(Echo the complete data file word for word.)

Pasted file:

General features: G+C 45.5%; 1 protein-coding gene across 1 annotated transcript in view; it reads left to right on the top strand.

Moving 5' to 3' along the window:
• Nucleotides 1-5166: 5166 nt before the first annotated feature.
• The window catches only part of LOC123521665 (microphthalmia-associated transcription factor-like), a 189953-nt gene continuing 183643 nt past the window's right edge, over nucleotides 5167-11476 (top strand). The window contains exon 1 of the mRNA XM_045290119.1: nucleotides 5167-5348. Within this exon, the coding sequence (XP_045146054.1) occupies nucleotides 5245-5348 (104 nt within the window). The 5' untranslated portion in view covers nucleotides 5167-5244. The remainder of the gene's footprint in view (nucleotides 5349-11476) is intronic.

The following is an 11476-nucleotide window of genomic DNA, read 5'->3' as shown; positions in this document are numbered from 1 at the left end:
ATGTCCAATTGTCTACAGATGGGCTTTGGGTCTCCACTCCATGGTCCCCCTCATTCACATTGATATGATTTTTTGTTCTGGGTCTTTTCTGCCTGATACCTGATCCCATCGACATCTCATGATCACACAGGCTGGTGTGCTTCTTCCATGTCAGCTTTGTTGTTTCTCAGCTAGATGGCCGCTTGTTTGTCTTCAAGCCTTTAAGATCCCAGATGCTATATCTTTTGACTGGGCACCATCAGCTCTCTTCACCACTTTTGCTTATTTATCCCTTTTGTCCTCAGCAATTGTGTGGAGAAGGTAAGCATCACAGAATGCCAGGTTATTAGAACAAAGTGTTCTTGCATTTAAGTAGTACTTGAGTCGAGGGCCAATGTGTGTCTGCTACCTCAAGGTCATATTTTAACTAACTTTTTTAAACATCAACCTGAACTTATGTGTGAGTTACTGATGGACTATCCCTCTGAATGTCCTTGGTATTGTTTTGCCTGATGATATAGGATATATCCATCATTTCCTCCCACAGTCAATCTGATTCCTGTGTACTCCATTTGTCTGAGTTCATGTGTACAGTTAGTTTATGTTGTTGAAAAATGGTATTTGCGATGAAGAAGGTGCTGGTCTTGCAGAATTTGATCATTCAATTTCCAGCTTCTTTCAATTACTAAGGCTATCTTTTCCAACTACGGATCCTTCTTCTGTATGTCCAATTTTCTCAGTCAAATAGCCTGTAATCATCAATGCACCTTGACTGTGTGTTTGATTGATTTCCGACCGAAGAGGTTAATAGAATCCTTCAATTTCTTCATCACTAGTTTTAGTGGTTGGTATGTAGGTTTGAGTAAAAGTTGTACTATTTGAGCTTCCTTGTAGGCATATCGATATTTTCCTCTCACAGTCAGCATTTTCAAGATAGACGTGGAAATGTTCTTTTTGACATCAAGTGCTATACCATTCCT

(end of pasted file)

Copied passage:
General features: G+C 45.5%; 1 protein-coding gene across 1 annotated transcript in view; it reads left to right on the top strand.

Moving 5' to 3' along the window:
• Nucleotides 1-5166: 5166 nt before the first annotated feature.
• The window catches only part of LOC123521665 (microphthalmia-associated transcription factor-like), a 189953-nt gene continuing 183643 nt past the window's right edge, over nucleotides 5167-11476 (top strand). The window contains exon 1 of the mRNA XM_045290119.1: nucleotides 5167-5348. Within this exon, the coding sequence (XP_045146054.1) occupies nucleotides 5245-5348 (104 nt within the window). The 5' untranslated portion in view covers nucleotides 5167-5244. The remainder of the gene's footprint in view (nucleotides 5349-11476) is intronic.

The following is an 11476-nucleotide window of genomic DNA, read 5'->3' as shown; positions in this document are numbered from 1 at the left end:
ATGTCCAATTGTCTACAGATGGGCTTTGGGTCTCCACTCCATGGTCCCCCTCATTCACATTGATATGATTTTTTGTTCTGGGTCTTTTCTGCCTGATACCTGATCCCATCGACATCTCATGATCACACAGGCTGGTGTGCTTCTTCCATGTCAGCTTTGTTGTTTCTCAGCTAGATGGCCGCTTGTTTGTCTTCAAGCCTTTAAGATCCCAGATGCTATATCTTTTGACTGGGCACCATCAGCTCTCTTCACCACTTTTGCTTATTTATCCCTTTTGTCCTCAGCAATTGTGTGGAGAAGGTAAGCATCACAGAATGCCAGGTTATTAGAACAAAGTGTTCTTGCATTTAAGTAGTACTTGAGTCGAGGGCCAATGTGTGTCTGCTACCTCAAGGTCATATTTTAACTAACTTTTTTAAACATCAACCTGAACTTATGTGTGAGTTACTGATGGACTATCCCTCTGAATGTCCTTGGTATTGTTTTGCCTGATGATATAGGATATATCCATCATTTCCTCCCACAGTCAATCTGATTCCTGTGTACTCCATTTGTCTGAGTTCATGTGTACAGTTAGTTTATGTTGTTGAAAAATGGTATTTGCGATGAAGAAGGTGCTGGTCTTGCAGAATTTGATCATTCAATTTCCAGCTTCTTTCAATTACTAAGGCTATCTTTTCCAACTACGGATCCTTCTTCTGTATGTCCAATTTTCTCAGTCAAATAGCCTGTAATCATCAATGCACCTTGACTGTGTGTTTGATTGATTTCCGACCGAAGAGGTTAATAGAATCCTTCAATTTCTTCATCACTAGTTTTAGTGGTTGGTATGTAGGTTTGAGTAAAAGTTGTACTATTTGAGCTTCCTTGTAGGCATATCGATATTTTCCTCTCACAGTCAGCATTTTCAAGATAGACGTGGAAATGTTCTTTTTGACATCAAGTGCTATACCATTCCT